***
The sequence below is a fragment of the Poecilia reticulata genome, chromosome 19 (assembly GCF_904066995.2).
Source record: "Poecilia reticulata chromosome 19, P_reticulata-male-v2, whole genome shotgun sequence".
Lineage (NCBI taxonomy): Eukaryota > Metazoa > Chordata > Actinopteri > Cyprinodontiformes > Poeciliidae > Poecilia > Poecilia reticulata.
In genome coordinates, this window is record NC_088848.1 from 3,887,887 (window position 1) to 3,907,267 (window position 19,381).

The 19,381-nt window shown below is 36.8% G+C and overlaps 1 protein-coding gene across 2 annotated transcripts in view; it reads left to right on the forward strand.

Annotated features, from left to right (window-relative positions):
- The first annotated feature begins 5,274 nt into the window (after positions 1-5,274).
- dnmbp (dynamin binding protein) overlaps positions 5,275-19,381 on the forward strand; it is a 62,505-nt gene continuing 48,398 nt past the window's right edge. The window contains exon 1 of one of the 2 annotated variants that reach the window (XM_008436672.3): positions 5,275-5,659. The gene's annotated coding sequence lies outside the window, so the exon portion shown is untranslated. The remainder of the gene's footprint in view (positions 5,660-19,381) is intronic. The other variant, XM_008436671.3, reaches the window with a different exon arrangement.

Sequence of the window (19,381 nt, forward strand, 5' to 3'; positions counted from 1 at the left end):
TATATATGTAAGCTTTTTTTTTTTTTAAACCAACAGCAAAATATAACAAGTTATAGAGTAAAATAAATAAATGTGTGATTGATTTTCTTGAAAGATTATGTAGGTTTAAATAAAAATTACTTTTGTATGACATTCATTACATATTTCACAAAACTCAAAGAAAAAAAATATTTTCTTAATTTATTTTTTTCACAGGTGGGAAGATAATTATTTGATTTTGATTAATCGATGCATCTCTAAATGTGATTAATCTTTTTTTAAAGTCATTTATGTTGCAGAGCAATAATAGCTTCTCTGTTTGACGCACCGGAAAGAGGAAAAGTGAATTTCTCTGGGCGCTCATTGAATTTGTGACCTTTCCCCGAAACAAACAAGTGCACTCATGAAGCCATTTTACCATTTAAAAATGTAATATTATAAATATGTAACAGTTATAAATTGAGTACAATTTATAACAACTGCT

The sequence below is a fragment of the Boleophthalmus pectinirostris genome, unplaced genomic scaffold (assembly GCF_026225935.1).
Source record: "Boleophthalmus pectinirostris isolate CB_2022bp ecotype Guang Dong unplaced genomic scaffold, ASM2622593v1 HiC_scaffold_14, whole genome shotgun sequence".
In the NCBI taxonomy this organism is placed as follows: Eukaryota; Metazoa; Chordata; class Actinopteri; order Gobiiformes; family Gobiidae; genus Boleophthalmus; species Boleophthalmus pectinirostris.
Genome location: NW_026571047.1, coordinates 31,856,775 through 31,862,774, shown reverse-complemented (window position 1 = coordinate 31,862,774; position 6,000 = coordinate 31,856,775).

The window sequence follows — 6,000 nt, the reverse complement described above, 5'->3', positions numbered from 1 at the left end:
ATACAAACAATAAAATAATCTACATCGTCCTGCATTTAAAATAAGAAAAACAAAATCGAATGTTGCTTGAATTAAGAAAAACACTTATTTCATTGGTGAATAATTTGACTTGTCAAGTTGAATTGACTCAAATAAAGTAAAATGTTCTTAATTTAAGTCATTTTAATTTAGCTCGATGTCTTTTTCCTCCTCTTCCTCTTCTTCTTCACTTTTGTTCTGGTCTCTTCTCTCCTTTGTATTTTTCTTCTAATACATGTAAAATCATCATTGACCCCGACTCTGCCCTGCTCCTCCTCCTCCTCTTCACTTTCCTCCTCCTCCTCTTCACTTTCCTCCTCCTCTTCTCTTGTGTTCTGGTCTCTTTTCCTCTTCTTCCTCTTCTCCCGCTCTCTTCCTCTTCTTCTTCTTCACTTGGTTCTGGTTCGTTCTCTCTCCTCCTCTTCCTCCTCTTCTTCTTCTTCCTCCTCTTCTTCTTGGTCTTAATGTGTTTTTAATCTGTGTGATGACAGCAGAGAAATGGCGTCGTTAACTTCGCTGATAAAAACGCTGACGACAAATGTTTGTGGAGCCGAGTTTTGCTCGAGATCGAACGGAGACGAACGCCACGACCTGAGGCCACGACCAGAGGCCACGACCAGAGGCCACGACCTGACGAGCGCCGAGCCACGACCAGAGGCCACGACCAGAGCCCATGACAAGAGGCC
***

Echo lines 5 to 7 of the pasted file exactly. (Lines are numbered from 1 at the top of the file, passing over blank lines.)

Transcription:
The 19,381-nt window shown below is 36.8% G+C and overlaps 1 protein-coding gene across 2 annotated transcripts in view; it reads left to right on the forward strand.

Annotated features, from left to right (window-relative positions):
- The first annotated feature begins 5,274 nt into the window (after positions 1-5,274).